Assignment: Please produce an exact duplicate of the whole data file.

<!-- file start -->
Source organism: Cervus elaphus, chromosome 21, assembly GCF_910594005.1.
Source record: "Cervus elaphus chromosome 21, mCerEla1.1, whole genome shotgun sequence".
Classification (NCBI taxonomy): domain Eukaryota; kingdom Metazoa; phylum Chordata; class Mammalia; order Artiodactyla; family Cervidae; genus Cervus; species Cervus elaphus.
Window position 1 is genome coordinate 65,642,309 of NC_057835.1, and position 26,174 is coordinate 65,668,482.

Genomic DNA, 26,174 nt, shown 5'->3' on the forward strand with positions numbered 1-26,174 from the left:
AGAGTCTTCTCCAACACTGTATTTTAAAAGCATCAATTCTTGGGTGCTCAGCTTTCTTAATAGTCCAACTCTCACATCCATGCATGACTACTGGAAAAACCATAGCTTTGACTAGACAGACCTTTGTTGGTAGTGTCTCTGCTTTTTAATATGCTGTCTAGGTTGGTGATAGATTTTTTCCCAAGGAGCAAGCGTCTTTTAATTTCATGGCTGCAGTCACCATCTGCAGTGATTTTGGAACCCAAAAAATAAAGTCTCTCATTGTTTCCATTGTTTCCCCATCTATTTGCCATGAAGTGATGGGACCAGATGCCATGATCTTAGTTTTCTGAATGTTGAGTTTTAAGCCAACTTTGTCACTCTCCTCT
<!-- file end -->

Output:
Source organism: Cervus elaphus, chromosome 21, assembly GCF_910594005.1.
Source record: "Cervus elaphus chromosome 21, mCerEla1.1, whole genome shotgun sequence".
Classification (NCBI taxonomy): domain Eukaryota; kingdom Metazoa; phylum Chordata; class Mammalia; order Artiodactyla; family Cervidae; genus Cervus; species Cervus elaphus.
Window position 1 is genome coordinate 65,642,309 of NC_057835.1, and position 26,174 is coordinate 65,668,482.

Genomic DNA, 26,174 nt, shown 5'->3' on the forward strand with positions numbered 1-26,174 from the left:
AGAGTCTTCTCCAACACTGTATTTTAAAAGCATCAATTCTTGGGTGCTCAGCTTTCTTAATAGTCCAACTCTCACATCCATGCATGACTACTGGAAAAACCATAGCTTTGACTAGACAGACCTTTGTTGGTAGTGTCTCTGCTTTTTAATATGCTGTCTAGGTTGGTGATAGATTTTTTCCCAAGGAGCAAGCGTCTTTTAATTTCATGGCTGCAGTCACCATCTGCAGTGATTTTGGAACCCAAAAAATAAAGTCTCTCATTGTTTCCATTGTTTCCCCATCTATTTGCCATGAAGTGATGGGACCAGATGCCATGATCTTAGTTTTCTGAATGTTGAGTTTTAAGCCAACTTTGTCACTCTCCTCT